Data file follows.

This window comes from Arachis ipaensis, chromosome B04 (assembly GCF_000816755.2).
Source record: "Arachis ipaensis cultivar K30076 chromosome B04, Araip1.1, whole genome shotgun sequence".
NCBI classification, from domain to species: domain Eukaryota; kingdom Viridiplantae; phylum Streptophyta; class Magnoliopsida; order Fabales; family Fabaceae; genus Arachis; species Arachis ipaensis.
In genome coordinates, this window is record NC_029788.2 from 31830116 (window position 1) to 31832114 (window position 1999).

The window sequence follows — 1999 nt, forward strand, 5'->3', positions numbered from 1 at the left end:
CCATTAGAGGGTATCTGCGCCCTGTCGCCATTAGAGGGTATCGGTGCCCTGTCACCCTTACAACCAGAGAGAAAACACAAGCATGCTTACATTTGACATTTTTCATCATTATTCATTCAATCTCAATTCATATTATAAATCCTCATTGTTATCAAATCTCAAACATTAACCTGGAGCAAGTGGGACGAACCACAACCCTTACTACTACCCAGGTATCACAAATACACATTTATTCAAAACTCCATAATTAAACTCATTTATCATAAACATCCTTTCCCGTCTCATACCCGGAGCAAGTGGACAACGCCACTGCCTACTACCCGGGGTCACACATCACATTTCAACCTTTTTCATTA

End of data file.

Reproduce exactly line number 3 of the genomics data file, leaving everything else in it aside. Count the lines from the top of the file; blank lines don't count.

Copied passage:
NCBI classification, from domain to species: domain Eukaryota; kingdom Viridiplantae; phylum Streptophyta; class Magnoliopsida; order Fabales; family Fabaceae; genus Arachis; species Arachis ipaensis.